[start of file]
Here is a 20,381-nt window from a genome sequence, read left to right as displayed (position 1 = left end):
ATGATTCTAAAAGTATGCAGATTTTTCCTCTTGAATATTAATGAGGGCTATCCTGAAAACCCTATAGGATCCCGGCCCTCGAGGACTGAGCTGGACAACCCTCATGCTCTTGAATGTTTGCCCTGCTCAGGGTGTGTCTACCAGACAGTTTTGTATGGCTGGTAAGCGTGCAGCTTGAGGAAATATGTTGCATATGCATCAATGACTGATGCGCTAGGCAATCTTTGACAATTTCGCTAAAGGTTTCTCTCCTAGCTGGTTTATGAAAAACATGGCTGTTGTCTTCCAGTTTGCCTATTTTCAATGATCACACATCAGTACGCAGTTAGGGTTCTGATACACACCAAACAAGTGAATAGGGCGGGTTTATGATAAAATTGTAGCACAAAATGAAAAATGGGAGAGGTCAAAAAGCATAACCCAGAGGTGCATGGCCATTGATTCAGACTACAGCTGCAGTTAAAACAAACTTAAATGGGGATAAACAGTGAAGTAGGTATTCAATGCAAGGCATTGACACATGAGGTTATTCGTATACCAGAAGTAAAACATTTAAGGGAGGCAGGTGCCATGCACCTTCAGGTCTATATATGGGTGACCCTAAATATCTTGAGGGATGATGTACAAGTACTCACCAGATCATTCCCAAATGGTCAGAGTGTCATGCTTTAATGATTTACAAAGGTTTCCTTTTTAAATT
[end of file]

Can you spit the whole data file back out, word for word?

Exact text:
Here is a 20,381-nt window from a genome sequence, read left to right as displayed (position 1 = left end):
ATGATTCTAAAAGTATGCAGATTTTTCCTCTTGAATATTAATGAGGGCTATCCTGAAAACCCTATAGGATCCCGGCCCTCGAGGACTGAGCTGGACAACCCTCATGCTCTTGAATGTTTGCCCTGCTCAGGGTGTGTCTACCAGACAGTTTTGTATGGCTGGTAAGCGTGCAGCTTGAGGAAATATGTTGCATATGCATCAATGACTGATGCGCTAGGCAATCTTTGACAATTTCGCTAAAGGTTTCTCTCCTAGCTGGTTTATGAAAAACATGGCTGTTGTCTTCCAGTTTGCCTATTTTCAATGATCACACATCAGTACGCAGTTAGGGTTCTGATACACACCAAACAAGTGAATAGGGCGGGTTTATGATAAAATTGTAGCACAAAATGAAAAATGGGAGAGGTCAAAAAGCATAACCCAGAGGTGCATGGCCATTGATTCAGACTACAGCTGCAGTTAAAACAAACTTAAATGGGGATAAACAGTGAAGTAGGTATTCAATGCAAGGCATTGACACATGAGGTTATTCGTATACCAGAAGTAAAACATTTAAGGGAGGCAGGTGCCATGCACCTTCAGGTCTATATATGGGTGACCCTAAATATCTTGAGGGATGATGTACAAGTACTCACCAGATCATTCCCAAATGGTCAGAGTGTCATGCTTTAATGATTTACAAAGGTTTCCTTTTTAAATT